I spent my evenings in Dubai being wined and dined with fine champagne and lobster poutine, exploring swanky bars and clubs, sipping 24K gold cappuccinos (I don’t recommend them though, the gold flakes get caught in the back of your throat and it’s really unpleasant actually) and giving myself full permission to have all the lovely things.

That’s what credit cards are for, amirite?

In fact, I stayed an extra day after my father left and treated myself to a day at the Versace Palace Hotel in Dubai, one of the most opulent places I have ever stayed. My room was complete with a white marbled bathroom, baby pink silk sheets and accent chairs, and a balcony overlooking the marina.

It was a Barbie dream house. Or shall I say, a Pauline dream house.

For a girl who has no problem crashing in a shack in Nepal or a hostel in Cairns, I really do love my luxury hotels.

All in all, I know that the UAE hasn’t seen the last of me- in fact, I can see myself moving there for a short stint in the Middle East. I think the glamour of Dubai suits me well.

But for now...khallas.

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Be a Dolphin

On the heels of my previous post detailing my dislike of camels, I spent today mesmerized by the dolphins that swam alongside our boat in the Gulf of Oman.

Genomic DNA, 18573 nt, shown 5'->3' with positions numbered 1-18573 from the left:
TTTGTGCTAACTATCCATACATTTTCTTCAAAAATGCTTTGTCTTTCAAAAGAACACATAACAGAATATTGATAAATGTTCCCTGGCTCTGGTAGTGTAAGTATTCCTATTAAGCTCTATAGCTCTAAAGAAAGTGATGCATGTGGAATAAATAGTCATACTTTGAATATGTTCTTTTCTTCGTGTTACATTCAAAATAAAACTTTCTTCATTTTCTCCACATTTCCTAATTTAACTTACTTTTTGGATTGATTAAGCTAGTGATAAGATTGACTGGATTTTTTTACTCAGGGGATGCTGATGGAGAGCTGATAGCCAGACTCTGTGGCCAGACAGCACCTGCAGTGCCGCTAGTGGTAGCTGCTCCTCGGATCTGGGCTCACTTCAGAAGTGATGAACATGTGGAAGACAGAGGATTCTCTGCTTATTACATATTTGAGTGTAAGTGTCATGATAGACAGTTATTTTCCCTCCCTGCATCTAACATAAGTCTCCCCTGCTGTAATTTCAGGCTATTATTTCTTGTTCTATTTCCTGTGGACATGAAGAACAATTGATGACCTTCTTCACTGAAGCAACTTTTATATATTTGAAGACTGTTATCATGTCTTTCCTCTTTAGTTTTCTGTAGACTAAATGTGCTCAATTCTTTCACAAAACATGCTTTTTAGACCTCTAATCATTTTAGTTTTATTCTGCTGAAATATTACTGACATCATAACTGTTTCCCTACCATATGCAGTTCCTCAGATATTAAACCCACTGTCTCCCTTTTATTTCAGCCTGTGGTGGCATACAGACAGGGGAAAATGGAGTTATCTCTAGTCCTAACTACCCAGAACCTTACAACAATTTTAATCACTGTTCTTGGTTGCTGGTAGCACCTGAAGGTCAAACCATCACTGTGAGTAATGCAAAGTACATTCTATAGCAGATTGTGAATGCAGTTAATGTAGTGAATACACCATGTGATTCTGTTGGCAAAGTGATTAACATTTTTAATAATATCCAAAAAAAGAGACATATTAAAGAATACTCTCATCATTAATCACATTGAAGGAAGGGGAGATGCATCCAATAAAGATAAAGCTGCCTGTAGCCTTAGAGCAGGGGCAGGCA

Yesterday afternoon we crossed the UAE border into Oman, and spent today in Khasab sailing on a traditional Dhow boat through the Musandam Fjords. And by sailing, I mean my father fished shirtless having displaced the captain at the back of the boat, while I took selfies and napped in the sun.

The dreamy orange tinted rock formations complemented the cloudless blue skies, and the bright blue sea, which in places shined in neon green where there was an abundance of algae.

Yikes that was a really annoying sentence- so back to dolphins we go.

What I like about dolphins (and bear with me here I’m only a glass of wine in and already philosophizing) is their attitude.

In any country where I have ran into dolphins, I’ve more often than not seen them come right up to boats, playing and swimming along.

Even the wild ones.

I think that we could all be a little more like dolphins.

(More intelligent, for one, since people can be idiots and dolphins are way smart. But that’s not what I’m getting at here.)